To a large extent, all of Asia (India and Vietnam excepted) and perhaps Brazil as well have undervalued their currencies against the dollar so to promote their own exports. In doing this they have created excess global liquidity by buying dollars and inflating their own money supplies, funding one bubble after the other and damaging the US’s own manufacturing and export industries. The US of course has “benefitted” from cheaper imports and lower interest rates as foreign dollars have flowed in. Economic historians will argue who the “dope” is, the country that got all kinds of cheap money and goods at the expense of its own industries or the countries that built up their export capacity and in part “gave away” their exports through undervalued currencies.
This system cannot go on forever. Domestic consumption and not exports have to drive Asian economies in the future. The US cannot continue to be the global consumer of last resort. How this system will end is anyone’s guess. Gold bugs want to see gold replace the dollar and a return to the pure pre-1914 gold standard. Meanwhile investors are almost forced to own some gold and Asian currencies in one form or another. And American politicians are trying to come with ways to bully China and in the process risk a global depression.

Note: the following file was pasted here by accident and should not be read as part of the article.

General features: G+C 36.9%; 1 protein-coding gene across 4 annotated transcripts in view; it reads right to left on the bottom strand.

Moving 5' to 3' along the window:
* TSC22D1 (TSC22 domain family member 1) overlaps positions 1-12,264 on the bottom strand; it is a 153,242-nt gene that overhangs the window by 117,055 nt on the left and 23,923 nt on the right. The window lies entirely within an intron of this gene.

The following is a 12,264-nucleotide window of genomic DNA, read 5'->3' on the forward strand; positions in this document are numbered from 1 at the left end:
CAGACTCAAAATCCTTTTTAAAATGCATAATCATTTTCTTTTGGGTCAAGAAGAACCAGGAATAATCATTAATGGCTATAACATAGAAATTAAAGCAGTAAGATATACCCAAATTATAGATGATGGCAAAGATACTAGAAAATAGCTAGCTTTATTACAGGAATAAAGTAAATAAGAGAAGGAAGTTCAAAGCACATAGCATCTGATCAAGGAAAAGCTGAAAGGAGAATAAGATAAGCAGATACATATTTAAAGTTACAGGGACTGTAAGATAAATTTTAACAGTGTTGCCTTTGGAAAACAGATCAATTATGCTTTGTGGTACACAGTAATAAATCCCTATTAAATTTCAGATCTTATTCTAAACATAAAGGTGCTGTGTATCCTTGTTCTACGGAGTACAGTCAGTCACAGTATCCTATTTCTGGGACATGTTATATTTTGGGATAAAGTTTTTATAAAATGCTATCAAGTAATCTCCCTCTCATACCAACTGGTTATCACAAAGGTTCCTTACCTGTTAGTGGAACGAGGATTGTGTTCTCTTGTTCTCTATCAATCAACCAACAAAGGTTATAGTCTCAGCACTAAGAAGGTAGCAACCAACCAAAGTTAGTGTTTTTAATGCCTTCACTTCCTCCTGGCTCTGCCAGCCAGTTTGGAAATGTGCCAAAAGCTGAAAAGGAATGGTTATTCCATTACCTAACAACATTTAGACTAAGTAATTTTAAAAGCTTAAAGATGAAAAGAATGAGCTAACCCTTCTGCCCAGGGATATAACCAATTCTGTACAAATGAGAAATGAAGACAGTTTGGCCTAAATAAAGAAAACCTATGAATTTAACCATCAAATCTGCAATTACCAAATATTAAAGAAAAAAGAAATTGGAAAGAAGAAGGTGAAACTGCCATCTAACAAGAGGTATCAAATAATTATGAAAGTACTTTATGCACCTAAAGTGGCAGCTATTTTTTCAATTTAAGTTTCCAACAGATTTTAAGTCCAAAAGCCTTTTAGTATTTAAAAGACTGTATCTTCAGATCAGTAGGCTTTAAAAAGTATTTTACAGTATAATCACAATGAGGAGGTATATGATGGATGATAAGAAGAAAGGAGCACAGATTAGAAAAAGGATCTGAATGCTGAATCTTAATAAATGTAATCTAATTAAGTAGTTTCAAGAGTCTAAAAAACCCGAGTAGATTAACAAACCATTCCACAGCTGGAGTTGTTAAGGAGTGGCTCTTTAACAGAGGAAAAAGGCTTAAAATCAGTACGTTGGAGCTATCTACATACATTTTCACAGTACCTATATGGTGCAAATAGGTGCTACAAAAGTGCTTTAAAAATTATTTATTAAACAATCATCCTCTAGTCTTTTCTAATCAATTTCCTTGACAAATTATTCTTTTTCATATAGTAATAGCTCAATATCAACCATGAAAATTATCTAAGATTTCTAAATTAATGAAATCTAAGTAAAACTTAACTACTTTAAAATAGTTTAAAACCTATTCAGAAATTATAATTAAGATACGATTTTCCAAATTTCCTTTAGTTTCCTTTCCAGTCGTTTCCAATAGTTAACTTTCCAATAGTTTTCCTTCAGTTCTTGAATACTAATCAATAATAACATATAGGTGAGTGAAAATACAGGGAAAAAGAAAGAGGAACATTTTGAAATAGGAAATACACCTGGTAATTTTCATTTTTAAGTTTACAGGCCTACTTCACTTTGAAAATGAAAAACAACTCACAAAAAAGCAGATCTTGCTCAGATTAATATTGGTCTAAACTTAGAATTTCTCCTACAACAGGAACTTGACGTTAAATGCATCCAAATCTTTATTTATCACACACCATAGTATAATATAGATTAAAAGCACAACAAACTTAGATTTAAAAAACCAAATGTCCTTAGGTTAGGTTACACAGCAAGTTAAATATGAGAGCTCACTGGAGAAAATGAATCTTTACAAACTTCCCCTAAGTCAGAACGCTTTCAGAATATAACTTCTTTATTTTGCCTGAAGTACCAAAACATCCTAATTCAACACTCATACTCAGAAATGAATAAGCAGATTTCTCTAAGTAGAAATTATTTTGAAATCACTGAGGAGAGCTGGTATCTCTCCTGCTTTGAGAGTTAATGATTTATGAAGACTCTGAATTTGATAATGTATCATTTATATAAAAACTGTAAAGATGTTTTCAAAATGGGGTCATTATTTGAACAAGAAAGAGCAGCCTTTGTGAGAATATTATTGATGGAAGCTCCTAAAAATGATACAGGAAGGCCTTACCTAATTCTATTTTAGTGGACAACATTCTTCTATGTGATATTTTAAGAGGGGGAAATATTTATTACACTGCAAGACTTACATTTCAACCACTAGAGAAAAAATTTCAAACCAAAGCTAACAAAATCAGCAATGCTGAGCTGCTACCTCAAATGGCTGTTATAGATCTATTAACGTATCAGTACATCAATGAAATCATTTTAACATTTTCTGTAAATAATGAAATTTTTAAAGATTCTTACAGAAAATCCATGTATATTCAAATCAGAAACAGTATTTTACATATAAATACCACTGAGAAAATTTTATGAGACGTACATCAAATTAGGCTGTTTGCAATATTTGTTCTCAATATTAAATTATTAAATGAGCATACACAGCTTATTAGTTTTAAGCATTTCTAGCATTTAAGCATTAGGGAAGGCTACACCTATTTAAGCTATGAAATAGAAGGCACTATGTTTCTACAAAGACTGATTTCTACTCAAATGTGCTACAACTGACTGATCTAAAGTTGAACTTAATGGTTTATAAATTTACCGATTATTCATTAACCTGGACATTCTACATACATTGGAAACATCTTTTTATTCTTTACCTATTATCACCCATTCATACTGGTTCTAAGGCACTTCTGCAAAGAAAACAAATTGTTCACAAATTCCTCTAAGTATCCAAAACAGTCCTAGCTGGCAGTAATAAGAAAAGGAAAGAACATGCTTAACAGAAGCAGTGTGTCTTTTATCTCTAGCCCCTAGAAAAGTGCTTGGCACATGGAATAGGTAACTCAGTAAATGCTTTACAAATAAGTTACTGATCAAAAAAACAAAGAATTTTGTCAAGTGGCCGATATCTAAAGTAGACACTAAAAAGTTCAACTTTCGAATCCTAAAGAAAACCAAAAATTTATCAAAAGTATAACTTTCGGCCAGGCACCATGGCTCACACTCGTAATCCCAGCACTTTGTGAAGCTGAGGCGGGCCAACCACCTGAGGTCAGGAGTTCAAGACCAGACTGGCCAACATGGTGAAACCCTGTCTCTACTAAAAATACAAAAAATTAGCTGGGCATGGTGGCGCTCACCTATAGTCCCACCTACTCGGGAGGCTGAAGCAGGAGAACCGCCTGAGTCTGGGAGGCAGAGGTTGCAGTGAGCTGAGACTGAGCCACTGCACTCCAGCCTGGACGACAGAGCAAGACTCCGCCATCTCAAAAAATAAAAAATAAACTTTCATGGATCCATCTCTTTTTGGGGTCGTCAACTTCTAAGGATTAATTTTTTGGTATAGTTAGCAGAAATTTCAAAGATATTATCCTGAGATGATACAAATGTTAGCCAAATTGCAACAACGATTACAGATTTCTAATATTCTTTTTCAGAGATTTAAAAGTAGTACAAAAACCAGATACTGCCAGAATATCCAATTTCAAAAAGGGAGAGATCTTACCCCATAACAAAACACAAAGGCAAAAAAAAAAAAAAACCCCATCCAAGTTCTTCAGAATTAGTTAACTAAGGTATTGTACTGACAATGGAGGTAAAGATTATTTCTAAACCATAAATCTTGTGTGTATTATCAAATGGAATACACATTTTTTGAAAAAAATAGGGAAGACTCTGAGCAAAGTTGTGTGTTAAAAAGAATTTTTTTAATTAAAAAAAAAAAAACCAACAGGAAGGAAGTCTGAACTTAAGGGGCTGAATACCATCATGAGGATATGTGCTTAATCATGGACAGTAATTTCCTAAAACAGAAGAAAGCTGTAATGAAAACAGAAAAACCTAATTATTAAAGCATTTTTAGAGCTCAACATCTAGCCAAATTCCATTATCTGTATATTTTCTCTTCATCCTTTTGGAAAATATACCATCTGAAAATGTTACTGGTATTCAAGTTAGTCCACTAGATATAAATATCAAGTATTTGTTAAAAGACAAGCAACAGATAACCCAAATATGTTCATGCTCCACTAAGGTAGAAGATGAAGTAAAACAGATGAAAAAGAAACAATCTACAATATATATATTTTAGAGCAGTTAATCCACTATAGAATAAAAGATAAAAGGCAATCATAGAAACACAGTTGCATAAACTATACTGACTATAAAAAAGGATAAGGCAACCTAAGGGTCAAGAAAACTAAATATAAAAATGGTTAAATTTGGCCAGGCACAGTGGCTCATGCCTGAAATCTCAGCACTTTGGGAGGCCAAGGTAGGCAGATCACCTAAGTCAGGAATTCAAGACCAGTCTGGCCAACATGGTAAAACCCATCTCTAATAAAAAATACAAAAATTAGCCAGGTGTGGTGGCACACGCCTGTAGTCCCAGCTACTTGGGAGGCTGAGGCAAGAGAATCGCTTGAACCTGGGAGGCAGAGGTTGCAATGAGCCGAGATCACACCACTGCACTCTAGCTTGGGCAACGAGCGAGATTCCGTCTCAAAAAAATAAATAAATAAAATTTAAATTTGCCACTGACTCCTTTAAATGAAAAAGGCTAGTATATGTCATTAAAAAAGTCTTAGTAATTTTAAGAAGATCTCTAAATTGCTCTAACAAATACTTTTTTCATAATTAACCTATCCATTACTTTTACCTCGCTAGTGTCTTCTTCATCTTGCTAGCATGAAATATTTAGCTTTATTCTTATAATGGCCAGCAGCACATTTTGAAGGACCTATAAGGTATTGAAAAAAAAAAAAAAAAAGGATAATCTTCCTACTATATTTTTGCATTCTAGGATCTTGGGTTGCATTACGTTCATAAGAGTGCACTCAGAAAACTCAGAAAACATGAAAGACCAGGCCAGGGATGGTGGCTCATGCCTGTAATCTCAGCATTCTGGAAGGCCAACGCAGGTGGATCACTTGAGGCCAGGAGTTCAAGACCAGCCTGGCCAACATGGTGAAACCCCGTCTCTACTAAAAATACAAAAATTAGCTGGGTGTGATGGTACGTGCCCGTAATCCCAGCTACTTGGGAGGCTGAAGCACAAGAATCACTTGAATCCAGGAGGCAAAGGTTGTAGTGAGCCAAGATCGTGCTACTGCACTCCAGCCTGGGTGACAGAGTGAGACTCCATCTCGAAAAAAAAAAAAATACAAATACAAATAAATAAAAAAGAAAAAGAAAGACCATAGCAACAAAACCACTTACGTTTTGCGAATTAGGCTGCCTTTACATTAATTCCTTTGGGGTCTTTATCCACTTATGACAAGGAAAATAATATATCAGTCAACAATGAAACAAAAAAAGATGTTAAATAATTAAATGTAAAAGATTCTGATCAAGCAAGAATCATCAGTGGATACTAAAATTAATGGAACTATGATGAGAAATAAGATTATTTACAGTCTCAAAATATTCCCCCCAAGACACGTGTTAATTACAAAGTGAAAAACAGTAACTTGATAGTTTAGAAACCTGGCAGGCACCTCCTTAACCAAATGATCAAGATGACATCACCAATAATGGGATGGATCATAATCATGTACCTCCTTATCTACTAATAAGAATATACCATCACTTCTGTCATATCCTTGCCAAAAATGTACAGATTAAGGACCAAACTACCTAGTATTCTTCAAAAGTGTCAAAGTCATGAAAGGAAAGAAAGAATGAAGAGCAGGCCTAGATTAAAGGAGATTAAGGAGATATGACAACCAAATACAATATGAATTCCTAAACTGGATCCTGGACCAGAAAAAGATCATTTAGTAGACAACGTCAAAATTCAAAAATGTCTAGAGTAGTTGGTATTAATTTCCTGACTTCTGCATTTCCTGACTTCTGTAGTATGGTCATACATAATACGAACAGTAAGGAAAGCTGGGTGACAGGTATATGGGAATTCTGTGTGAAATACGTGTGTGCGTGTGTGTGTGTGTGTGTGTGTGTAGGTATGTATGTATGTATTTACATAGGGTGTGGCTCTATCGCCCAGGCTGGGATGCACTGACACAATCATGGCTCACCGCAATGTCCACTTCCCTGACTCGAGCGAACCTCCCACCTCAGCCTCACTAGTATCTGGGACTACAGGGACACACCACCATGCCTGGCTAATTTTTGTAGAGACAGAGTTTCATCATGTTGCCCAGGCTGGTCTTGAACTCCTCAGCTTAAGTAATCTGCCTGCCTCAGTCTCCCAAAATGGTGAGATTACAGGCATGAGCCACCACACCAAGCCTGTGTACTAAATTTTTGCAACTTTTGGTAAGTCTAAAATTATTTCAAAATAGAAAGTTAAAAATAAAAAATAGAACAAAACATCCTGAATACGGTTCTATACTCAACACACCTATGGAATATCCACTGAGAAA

In the post-Bretton Woods era after 1973 (sometimes called Bretton Woods II), unchallenged US global political hegemony forced a certain modicum of exchange rate adjustments. Those days appear to be over. We are entering uncharted waters. Barring a return to the pre-1914 gold standard which I regard as unlikely, the only possible solution will be a gradual revaluation of other major currencies against the US dollar. The major currencies, including the renminbi, must float against the dollar. The solution is not for the US to intervene in the exchange markets. The solution is for the other major powers to stop intervening and for all major currencies to float freely against one another.
Keep a few things in mind:
– Quantitative easing and zero interest rates do not bode well for the dollar.
– Gold may yet assume a new role not yet envisioned in the global monetary system. It may replace fiat currencies as a store of value for investors and central banks although punitive measures by Western governments against their citizens holding gold are possible.
– Asian currencies as a group will be under continued upward pressure.
– China will not be able to continue to hold its domestic interest rates below the rate of inflation.
– A rise in Chinese interest rates will bring about an inflow of funds into China and further increase pressures for a revaluation
– The Hong Kong US dollar peg is keeping interest rates in Hong Kong far below where they should be. Hong Kong has a special problem. Of course to a lesser extent this applies to all countries which in reality maintain a highly managed rate against the dollar.
Peter T Treadway also serves as Chief Economist, CT RISKS, Hong Kong
Historical Analytics LLC
pttreadway -at- hotmail -dot- com
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September 12, 2010